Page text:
Crater than the sum of its parts, Gerard Butler’s latest flick about a planet-killing comet is a surprising treat, bursting from its B-movie expectations.
Ah, the disaster movie. A unique genre host to some of the worst creations in cinematic history. The likes of 2012 (2009) or Pompeii (2014) often appear on lists of the worst films of the 21st century. Yet, there have been some blockbusters which exposed the deep impact that this great genre can have, Jan de Bont’s Twister (1996) is regularly reassessed as a genre classic and Towering Inferno (1974) set the blockbuster world ablaze. Sitting comfortably among these titans of tragedy is Ric Roman Waugh’s newly released Greenland.
Starring the ever so misunderstood Gerard Butler, Greenland is the latest spin on the disaster movie reel, which this time opts for the threat of a world-ending comet. The story follows a small family: the father John Garrity (Gerard Butler), his estranged wife Allison (Morena Baccarin), their son Nathan (Roger Dale Floyd), and their attempts to survive the world-ending event.
The family of three navigate the dramatic apocalyptic stakes in relatively conventional fashion. There is nothing revolutionary about the way in which this story is told, regularly slipping into conventions and tropes which disaster films struggle to shake. However, with director Ric Roman Waugh’s film, none of that matters. What gives Greenland the emotional grab and heart above other disaster flicks is the simplicity in its approach.
Genre movies of this kind have often over-stepped the mark in baggage and excessive attempts to engage the viewer. Greenland works in the way a disaster movie is supposed to. A fun-filled dose of action-packed fun, intelligently condensed into a roughly 2-hour runtime. Chris Sparling’s affecting screenplay finds a sweet spot in the search for that perfect blend of tension, over-the-top action, and often emotion that is found in all the best disaster flicks.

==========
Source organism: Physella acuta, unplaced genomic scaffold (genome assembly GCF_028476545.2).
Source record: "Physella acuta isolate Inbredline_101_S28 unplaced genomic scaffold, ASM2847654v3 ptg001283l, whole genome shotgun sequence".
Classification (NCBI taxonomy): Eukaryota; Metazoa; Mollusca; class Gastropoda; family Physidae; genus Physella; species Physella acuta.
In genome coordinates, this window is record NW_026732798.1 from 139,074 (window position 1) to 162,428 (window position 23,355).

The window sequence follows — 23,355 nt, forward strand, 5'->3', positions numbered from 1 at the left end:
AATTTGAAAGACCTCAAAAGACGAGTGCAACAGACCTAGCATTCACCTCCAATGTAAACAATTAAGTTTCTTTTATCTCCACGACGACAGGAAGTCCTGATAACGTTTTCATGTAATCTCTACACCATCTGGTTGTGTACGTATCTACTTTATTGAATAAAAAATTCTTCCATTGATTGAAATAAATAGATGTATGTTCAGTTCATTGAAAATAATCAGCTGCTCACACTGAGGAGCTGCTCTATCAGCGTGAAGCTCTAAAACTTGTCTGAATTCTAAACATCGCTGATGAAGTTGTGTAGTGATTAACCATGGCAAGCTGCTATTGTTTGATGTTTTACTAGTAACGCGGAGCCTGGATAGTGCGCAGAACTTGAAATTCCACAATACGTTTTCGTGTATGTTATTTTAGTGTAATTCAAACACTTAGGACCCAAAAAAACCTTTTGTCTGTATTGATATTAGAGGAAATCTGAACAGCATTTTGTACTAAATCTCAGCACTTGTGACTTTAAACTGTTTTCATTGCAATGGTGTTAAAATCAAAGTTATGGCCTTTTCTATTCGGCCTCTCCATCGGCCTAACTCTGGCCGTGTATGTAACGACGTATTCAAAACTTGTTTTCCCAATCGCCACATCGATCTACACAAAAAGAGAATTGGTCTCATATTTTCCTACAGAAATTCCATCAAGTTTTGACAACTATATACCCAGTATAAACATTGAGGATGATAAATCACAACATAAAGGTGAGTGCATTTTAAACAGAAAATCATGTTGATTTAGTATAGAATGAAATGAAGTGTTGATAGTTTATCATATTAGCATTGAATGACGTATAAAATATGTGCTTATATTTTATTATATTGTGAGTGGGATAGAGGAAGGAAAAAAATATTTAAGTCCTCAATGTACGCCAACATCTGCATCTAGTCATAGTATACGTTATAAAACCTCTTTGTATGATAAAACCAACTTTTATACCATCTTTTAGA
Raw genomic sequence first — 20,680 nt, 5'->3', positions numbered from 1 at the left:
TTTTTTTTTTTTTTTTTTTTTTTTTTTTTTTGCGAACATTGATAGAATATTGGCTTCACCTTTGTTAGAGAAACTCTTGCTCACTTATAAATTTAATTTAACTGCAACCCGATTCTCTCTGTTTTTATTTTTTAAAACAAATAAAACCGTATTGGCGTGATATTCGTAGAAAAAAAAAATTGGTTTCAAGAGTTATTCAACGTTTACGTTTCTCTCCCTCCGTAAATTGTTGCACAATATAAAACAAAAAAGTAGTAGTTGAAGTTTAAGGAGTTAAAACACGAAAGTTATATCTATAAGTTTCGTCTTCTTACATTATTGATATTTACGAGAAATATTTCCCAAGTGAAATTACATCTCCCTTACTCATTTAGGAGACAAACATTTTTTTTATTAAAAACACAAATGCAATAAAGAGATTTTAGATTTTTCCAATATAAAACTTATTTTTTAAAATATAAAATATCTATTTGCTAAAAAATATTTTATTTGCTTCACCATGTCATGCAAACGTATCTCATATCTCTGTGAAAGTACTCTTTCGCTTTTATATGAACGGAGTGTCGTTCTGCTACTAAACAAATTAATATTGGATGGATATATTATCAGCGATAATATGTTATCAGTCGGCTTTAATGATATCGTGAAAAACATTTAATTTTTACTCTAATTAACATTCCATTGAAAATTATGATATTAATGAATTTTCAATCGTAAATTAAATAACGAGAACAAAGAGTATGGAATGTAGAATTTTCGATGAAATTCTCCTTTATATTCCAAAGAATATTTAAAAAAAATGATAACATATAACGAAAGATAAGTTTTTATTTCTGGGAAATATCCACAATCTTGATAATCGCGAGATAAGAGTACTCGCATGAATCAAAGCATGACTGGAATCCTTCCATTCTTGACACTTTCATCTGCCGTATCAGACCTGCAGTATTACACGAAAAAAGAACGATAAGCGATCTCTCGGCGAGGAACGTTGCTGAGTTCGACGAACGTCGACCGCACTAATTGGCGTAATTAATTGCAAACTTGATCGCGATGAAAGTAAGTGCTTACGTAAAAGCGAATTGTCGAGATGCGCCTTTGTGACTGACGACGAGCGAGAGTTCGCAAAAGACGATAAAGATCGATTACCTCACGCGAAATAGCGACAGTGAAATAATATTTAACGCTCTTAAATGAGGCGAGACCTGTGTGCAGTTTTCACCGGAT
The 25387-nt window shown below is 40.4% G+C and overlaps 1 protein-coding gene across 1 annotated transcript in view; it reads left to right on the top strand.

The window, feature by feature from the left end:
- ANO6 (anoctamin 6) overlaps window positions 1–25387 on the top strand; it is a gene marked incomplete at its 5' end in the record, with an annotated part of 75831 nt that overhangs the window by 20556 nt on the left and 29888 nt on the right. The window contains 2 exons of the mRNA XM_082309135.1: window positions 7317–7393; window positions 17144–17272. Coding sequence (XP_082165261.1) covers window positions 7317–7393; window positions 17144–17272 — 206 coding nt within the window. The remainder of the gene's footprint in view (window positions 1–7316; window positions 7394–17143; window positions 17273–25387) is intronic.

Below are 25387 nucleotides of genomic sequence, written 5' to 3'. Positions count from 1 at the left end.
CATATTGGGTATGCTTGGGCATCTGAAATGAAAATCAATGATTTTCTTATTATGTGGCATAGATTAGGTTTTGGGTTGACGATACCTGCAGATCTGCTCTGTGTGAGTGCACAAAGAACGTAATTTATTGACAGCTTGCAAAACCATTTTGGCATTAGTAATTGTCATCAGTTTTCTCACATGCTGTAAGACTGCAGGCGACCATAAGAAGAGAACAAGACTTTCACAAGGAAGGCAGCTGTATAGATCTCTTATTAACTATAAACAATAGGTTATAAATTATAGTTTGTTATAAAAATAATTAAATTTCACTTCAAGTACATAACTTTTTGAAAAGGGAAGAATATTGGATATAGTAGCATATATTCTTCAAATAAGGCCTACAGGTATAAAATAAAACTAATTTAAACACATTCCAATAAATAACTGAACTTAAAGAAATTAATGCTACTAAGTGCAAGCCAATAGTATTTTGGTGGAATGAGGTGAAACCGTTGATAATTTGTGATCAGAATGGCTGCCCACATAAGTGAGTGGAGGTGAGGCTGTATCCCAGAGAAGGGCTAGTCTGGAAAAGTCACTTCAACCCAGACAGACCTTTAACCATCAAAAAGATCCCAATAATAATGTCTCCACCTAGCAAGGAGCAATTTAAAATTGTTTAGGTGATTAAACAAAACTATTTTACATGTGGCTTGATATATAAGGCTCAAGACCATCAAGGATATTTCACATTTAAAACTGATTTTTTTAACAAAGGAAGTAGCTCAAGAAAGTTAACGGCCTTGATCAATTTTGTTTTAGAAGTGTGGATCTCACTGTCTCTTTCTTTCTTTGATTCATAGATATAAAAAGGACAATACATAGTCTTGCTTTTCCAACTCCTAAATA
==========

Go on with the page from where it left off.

Besides the central trio and occasional passengers along the way, the rest of the world seems surprisingly insignificant for a world-ending drama. Secondary figures we do find throughout the journey include Allison’s father, which allowed for a wonderful appearance from Scott Glen, reaffirming the film’s strong family-oriented narrative.
Sometimes, the greatest antidote to lockdown gloom is to escape into an end-of-the-world visual treat and think “Well, at least we’re not at that point, yet“. Still, there was something strangely timely about the importance of family emphasised on screen, an appropriate sentiment to which the film surely owes a tip of the hat.
Of course, this is a film starring Gerard Butler, the only actor who seemed completely in-place in the baffling Movie 43 (2013). And following the painfully poor “Has Fallen” trilogy, I can’t say that my hopes were high when approaching a disaster movie starring the man himself. But Butler was perfectly fine in Greenland. At worst serviceable, while at his best, dare I say it, actually quite good.
Admittedly, I am a relative novice to the disaster movie section of cinema. However, as I began the film with a cynical sniff, I soon finished it with a fanatical gawp. Immediately, I was spurred on to watch many other end-of-the-world flicks, such as The Quake (2018) and The Wave (2015). So, if there’s any way to summarise the heart-pounding energy and excitement of Greenland, that’s it.